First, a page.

It was a peculiar friendship that bound Pucky and Harno They had not met often, the lively mousebeaver and the mysterious sphere that no one was certain could be called an actual living being or not. One day Harno had been found on an uninhabited moon of a planet. The black sphere was lying there in a star- and light-sparse sector of the Milky Way. It didn’t even have enough energy any longer to change its location. It was the Terranians who helped it gather up life energy again and Harno had never forgotten this friendly service.

Pucky sighed and turned onto his other side. He lay in a dark room under the propulsion engines. Here he would not be found so soon. Yes, Harno could now be of help—and only Harno.

“If only he won’t turn up too soon,” murmured Pucky worriedly. “I have to find the home base of the robots first. Reg would really laugh at me if I went back to Earth without results.” He smiled to himself when he thought of his bosom buddy. “Will he be surprised…!”

The steady hum of the propulsion machinery made him sleepy.

Peacefully, as if he had not a care in the universe, and as full as if he had devoured 10 pounds of asparagus tips, he finally went to sleep.

Meanwhile, the yellow star in front of the Silver Arrow had grown steadily larger.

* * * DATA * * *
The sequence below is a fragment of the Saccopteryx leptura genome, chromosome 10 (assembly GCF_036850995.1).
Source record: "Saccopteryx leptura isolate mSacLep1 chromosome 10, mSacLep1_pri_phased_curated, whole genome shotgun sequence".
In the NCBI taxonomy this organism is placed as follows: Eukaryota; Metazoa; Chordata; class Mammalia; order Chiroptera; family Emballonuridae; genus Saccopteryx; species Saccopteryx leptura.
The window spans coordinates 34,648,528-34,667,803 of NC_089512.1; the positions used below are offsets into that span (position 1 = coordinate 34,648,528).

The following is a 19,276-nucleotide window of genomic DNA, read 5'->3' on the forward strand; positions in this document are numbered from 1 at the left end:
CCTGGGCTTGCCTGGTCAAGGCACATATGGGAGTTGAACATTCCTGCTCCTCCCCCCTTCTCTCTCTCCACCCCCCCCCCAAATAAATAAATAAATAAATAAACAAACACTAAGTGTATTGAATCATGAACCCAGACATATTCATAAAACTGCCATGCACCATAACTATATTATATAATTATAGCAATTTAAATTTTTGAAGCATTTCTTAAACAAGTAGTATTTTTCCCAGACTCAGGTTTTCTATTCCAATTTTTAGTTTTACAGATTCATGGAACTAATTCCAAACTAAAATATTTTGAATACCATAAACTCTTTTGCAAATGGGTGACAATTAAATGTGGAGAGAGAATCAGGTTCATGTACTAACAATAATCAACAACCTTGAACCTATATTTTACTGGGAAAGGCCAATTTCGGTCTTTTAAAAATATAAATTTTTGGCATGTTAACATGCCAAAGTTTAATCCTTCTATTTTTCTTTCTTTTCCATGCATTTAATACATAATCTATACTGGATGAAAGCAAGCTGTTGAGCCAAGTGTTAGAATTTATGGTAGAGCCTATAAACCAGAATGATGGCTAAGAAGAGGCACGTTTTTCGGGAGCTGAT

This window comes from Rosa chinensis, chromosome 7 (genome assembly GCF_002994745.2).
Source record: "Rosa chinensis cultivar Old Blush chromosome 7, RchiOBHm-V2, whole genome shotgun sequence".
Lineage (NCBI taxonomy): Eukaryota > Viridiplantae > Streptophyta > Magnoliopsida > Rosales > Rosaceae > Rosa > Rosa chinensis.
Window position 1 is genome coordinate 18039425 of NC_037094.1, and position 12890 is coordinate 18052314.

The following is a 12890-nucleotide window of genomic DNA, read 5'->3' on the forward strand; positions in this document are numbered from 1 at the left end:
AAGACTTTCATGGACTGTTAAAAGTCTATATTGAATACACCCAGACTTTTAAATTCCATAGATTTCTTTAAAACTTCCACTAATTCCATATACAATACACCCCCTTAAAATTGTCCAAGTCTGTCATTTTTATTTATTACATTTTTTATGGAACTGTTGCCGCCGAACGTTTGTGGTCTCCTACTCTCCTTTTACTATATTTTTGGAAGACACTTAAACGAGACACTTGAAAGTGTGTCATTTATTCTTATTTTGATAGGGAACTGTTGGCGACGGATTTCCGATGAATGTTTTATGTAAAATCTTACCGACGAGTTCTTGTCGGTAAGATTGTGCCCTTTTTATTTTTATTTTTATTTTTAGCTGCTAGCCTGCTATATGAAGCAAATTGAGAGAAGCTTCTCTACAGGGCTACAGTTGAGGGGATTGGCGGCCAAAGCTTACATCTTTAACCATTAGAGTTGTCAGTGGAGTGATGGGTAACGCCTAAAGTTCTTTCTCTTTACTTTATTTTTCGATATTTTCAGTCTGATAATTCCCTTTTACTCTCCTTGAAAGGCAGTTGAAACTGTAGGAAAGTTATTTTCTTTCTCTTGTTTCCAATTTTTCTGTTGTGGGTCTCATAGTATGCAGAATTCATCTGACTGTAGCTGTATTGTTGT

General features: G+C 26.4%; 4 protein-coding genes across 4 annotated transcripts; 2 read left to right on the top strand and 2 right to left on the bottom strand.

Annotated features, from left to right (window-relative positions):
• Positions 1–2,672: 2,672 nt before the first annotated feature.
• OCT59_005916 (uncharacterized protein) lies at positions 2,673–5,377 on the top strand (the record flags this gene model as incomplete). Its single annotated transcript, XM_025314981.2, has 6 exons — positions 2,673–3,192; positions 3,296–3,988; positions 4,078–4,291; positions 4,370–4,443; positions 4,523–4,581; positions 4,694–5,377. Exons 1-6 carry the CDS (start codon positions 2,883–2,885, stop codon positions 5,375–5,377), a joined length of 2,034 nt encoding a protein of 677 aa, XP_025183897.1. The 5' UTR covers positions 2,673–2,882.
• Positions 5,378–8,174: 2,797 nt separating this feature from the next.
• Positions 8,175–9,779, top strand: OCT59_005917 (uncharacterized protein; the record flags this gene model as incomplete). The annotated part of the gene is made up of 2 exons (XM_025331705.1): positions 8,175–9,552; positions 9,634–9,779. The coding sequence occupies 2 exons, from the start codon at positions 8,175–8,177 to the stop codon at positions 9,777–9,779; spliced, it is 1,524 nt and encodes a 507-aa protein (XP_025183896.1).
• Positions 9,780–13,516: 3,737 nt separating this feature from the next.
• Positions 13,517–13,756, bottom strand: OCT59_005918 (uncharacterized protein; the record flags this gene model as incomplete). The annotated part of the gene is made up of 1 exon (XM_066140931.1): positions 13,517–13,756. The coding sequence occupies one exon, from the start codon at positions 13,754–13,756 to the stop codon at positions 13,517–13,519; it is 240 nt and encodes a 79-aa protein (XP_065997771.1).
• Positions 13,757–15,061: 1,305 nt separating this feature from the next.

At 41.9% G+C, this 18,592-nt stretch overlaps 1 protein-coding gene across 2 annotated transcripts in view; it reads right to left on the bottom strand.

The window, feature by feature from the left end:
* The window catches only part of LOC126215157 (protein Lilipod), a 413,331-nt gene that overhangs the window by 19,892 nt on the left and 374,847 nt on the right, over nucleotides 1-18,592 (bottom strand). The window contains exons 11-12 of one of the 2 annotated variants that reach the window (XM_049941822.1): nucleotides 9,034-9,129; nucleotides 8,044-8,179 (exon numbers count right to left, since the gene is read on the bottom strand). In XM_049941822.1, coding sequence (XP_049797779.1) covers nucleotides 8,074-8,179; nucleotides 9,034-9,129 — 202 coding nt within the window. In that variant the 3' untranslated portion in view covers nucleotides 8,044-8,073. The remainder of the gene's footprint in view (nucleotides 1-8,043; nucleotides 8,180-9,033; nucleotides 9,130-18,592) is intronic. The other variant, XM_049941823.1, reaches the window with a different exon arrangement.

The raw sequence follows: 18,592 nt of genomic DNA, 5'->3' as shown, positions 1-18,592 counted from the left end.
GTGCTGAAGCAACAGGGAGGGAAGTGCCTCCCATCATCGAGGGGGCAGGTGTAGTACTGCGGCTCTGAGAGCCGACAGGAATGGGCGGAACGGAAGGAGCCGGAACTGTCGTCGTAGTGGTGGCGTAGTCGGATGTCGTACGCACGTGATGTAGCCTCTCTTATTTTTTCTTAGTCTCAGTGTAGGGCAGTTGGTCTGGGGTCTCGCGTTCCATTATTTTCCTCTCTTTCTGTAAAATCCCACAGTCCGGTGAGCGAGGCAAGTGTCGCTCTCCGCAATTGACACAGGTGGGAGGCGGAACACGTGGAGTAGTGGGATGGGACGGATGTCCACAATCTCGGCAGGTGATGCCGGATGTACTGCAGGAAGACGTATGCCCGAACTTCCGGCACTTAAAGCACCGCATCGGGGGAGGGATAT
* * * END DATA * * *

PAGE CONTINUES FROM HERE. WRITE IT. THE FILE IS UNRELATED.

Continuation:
Homunk sat next to the robot commander before the screen.

They did not communicate, for the robot had never yet opened its mouth nor made any other sound. Homunk had addressed it in Intercosmo but had received no reply. He was being treated with special courtesy, almost with respect. He was not very worried about Pucky because he knew that the mousebeaver could look after himself alright.

He could have turned on the communication equipment but he wanted, if at all possible, to avoid rousing mistrust. Luckily he didn’t need to eat. His semi-organism was kept alive by the same inexhaustible energy source that gave him immortality.

On the screen, stars were retreating right and left. The same held true above and below their flight path. The ship now entered into a spherical space four light-years in diameter in which there was only one sun—the yellow sun that seemed to be the objective of the flight. In the Centre’s tremendous concentration of suns, nearly 35 cubic light-years with just one sun was as good as a vacuum. There, where the planet Earth revolved around its own sun, the identical conditions would have been interpreted as high density.

The yellow star quickly grew larger. Soon Homunk saw on the magnifying screen a planet circling the star. He had long known that the yellow sun was the centre of the Milky Way. It was thus the only star that did not follow the rotation of the galaxy. The Earth took about 200 million years to revolve once around this yellow sun.

“That planet over there—are we going to land?” He asked with a special purpose in mind: he wanted to find out whether the robot would interrupt his speaking. Since he could make out no reaction, he turned on his communications set with an unobtrusive movement of his hand.